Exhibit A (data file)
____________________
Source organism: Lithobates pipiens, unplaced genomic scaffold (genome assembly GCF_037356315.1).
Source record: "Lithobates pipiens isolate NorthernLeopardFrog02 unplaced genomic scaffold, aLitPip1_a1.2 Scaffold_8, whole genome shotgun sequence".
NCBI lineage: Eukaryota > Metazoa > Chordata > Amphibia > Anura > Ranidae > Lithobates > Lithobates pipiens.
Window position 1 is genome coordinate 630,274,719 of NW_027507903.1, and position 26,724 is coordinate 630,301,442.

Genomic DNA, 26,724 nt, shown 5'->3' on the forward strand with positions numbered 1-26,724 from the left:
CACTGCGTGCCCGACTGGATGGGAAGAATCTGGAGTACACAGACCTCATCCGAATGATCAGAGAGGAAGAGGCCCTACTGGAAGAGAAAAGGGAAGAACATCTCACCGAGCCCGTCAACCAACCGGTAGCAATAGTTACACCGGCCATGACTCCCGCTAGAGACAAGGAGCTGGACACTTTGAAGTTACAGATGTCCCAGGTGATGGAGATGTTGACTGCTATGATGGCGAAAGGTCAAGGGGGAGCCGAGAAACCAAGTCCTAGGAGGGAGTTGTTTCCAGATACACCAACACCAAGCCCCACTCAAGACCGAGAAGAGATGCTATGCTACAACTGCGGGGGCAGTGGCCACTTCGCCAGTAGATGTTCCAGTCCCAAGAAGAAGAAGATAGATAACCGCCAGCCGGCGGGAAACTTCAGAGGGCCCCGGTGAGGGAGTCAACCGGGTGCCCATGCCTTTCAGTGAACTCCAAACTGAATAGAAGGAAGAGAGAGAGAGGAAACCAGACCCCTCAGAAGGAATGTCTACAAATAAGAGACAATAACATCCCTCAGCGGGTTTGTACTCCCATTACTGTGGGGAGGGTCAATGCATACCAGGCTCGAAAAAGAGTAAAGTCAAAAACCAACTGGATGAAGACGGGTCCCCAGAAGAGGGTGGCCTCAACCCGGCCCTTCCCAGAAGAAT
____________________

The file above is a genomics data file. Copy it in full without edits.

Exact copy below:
Source organism: Lithobates pipiens, unplaced genomic scaffold (genome assembly GCF_037356315.1).
Source record: "Lithobates pipiens isolate NorthernLeopardFrog02 unplaced genomic scaffold, aLitPip1_a1.2 Scaffold_8, whole genome shotgun sequence".
NCBI lineage: Eukaryota > Metazoa > Chordata > Amphibia > Anura > Ranidae > Lithobates > Lithobates pipiens.
Window position 1 is genome coordinate 630,274,719 of NW_027507903.1, and position 26,724 is coordinate 630,301,442.

Genomic DNA, 26,724 nt, shown 5'->3' on the forward strand with positions numbered 1-26,724 from the left:
CACTGCGTGCCCGACTGGATGGGAAGAATCTGGAGTACACAGACCTCATCCGAATGATCAGAGAGGAAGAGGCCCTACTGGAAGAGAAAAGGGAAGAACATCTCACCGAGCCCGTCAACCAACCGGTAGCAATAGTTACACCGGCCATGACTCCCGCTAGAGACAAGGAGCTGGACACTTTGAAGTTACAGATGTCCCAGGTGATGGAGATGTTGACTGCTATGATGGCGAAAGGTCAAGGGGGAGCCGAGAAACCAAGTCCTAGGAGGGAGTTGTTTCCAGATACACCAACACCAAGCCCCACTCAAGACCGAGAAGAGATGCTATGCTACAACTGCGGGGGCAGTGGCCACTTCGCCAGTAGATGTTCCAGTCCCAAGAAGAAGAAGATAGATAACCGCCAGCCGGCGGGAAACTTCAGAGGGCCCCGGTGAGGGAGTCAACCGGGTGCCCATGCCTTTCAGTGAACTCCAAACTGAATAGAAGGAAGAGAGAGAGAGGAAACCAGACCCCTCAGAAGGAATGTCTACAAATAAGAGACAATAACATCCCTCAGCGGGTTTGTACTCCCATTACTGTGGGGAGGGTCAATGCATACCAGGCTCGAAAAAGAGTAAAGTCAAAAACCAACTGGATGAAGACGGGTCCCCAGAAGAGGGTGGCCTCAACCCGGCCCTTCCCAGAAGAAT